A Bollinger Band®** is a technical analysis tool defined by a set of trendlines**. **They are plotted as two standard deviations, both positively and negatively, away from a simple moving average (SMA) of a security's price** and can be adjusted to user preferences.

Bollinger Bands® was developed by technical trader John Bollinger and designed to give investors a higher probability of identifying when an asset is **oversold **or **overbought**.

The bands widen when a stock's price becomes more volatile and contract when it is more stable. Many traders see stocks as overbought as their price nears the upper band and oversold as they approach the lower band, signaling an opportune time to trade.

**How to Calculate Bollinger Bands®**

The first step in calculating Bollinger Bands® is to compute the simple moving average (SMA) of the security, typically using a **20-day SMA**. A 20-day SMA averages the closing prices for the first 20 days as the first data point.

The next data point drops the earliest price, adds the price on day 21 and takes the average, and so on. Next, the standard deviation of the security price will be obtained. Standard deviation is a mathematical measurement of average variance and features prominently in statistics, economics, accounting, and finance.

For a given data set, the standard deviation measures how far numbers are from an average value. Standard deviation can be calculated by taking the square root of the variance, which itself is the average of the squared differences of the mean.

Next, multiply that standard deviation value by two and both add and subtract that amount from each point along the SMA. Those produce the **upper and lower bands**.

**Example of Bollinger Bands®**

In the chart below, Bollinger Bands® bracket the 20-day SMA of the stock with an **upper and lower band** along with the daily movements of the stock's price. Because standard deviation is a measure of volatility, when the markets become more volatile the bands widen; during less volatile periods, the bands' contract.

**The Squeeze**

The "squeeze" is the central concept of Bollinger Bands®. When the bands come close together, constricting the moving average, it is called a squeeze. A squeeze **signals a period of low volatility and is considered by traders to be a potential sign of future increased volatility and possible trading opportunities**.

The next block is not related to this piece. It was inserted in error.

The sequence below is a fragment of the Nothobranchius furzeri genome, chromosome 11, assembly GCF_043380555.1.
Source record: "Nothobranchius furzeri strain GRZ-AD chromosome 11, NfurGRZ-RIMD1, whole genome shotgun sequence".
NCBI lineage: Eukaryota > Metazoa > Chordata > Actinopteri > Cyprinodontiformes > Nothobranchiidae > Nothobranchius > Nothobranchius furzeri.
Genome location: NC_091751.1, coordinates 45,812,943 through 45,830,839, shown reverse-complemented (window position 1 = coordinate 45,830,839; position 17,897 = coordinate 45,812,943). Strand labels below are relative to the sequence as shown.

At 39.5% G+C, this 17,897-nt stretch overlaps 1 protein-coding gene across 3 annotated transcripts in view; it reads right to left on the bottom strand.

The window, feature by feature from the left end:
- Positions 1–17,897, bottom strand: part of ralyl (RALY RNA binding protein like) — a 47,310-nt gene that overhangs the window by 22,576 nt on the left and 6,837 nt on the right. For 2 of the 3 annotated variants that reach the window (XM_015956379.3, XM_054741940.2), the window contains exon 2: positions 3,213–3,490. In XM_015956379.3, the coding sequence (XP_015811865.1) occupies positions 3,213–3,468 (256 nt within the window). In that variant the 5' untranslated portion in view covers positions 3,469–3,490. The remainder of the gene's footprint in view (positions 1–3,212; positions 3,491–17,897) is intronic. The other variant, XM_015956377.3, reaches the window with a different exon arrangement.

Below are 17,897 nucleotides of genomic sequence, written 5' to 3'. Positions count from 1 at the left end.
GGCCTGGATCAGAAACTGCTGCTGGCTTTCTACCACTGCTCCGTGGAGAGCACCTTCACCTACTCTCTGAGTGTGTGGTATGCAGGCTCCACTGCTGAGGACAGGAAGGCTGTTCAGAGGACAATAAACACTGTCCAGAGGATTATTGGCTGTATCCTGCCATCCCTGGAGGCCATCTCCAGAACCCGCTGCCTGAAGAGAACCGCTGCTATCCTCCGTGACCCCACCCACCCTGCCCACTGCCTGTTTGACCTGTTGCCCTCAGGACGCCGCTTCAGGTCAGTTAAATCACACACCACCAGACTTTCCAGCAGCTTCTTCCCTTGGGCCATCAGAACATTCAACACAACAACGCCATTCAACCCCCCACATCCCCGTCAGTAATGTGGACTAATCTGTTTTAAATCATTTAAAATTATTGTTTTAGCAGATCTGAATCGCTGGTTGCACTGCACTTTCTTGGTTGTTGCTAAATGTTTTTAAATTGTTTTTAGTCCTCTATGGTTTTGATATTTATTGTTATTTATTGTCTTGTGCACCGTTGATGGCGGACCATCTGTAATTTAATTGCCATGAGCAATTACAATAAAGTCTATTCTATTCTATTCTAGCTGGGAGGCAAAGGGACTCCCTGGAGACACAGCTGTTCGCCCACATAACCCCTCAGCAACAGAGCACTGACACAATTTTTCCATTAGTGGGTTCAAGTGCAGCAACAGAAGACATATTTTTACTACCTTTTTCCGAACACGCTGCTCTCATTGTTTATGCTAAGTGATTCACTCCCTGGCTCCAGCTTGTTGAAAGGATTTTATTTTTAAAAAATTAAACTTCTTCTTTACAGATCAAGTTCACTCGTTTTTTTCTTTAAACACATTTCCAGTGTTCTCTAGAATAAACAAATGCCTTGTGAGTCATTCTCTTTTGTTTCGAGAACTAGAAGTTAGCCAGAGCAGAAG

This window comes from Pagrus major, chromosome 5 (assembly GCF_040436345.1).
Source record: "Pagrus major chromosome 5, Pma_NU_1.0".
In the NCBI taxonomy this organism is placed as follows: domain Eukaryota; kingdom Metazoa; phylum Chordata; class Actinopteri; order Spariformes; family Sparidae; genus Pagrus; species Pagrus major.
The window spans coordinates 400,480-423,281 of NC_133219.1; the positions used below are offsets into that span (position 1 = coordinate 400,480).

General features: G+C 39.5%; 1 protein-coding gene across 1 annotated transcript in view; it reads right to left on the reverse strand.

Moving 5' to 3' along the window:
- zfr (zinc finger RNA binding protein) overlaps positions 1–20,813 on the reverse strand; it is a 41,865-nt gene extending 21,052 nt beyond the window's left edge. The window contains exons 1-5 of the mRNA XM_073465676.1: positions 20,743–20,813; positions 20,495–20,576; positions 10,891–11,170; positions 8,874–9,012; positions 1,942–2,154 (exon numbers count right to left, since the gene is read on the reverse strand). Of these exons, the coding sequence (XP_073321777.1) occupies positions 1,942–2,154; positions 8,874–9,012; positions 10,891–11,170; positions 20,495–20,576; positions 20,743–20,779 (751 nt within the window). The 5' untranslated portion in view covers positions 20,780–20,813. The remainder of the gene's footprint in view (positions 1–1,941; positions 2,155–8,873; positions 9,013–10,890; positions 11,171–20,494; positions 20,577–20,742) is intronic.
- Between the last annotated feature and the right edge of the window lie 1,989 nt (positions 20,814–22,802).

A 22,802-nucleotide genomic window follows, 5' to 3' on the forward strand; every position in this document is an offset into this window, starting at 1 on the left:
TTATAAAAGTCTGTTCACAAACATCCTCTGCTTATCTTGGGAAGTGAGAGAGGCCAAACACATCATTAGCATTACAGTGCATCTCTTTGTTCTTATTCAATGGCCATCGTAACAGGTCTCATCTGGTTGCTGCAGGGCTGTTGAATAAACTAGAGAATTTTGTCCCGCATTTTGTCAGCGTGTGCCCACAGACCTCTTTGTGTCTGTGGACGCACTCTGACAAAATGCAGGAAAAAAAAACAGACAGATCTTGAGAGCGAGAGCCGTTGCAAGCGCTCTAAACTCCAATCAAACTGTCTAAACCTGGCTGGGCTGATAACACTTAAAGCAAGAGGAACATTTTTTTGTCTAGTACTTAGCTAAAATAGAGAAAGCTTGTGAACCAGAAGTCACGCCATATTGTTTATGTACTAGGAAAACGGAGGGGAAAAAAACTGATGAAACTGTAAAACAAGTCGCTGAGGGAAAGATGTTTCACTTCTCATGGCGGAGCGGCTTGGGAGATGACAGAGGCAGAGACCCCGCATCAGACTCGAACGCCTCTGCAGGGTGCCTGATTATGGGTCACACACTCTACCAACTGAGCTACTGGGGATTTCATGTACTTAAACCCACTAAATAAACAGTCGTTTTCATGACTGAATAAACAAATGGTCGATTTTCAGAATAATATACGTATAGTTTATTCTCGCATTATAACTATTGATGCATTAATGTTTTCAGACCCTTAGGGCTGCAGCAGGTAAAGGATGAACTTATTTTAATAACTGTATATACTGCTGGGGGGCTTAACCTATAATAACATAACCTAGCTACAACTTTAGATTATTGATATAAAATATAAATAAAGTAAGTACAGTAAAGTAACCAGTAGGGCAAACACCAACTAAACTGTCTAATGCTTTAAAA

Conversely, the wider apart the bands move, the **more likely the chance of a decrease in volatility and the greater the possibility of exiting a trade**. These conditions are not trading signals. The bands do not indicate when the change may take place or in which direction the price could move.

**Breakouts**

**Approximately 90% of price action occurs between the two bands**. Any breakout above or below the bands is significant. The breakout is not a trading signal and many investors mistake that when the price hits or exceeds one of the bands as a signal to buy or sell. Breakouts provide no clue as to the direction and extent of future price movement.

**Limitations of Bollinger Bands®**

Bollinger Bands® is not a standalone trading system but just one indicator designed to provide traders with information regarding price volatility. John Bollinger suggests using them with two or three other non-correlated indicators that provide more direct market signals and indicators based on different types of data. Some of his favored technical techniques are **moving average divergence/convergence (MACD)**, **on-balance volume**, and **relative strength index (RSI)**.

Source: Investopedia, Bollinger Bands®: What They Are, and What They Tell Investors, accessed 27 December 2023, <https://www.investopedia.com/terms/b/bollingerbands.asp>

## Comentarios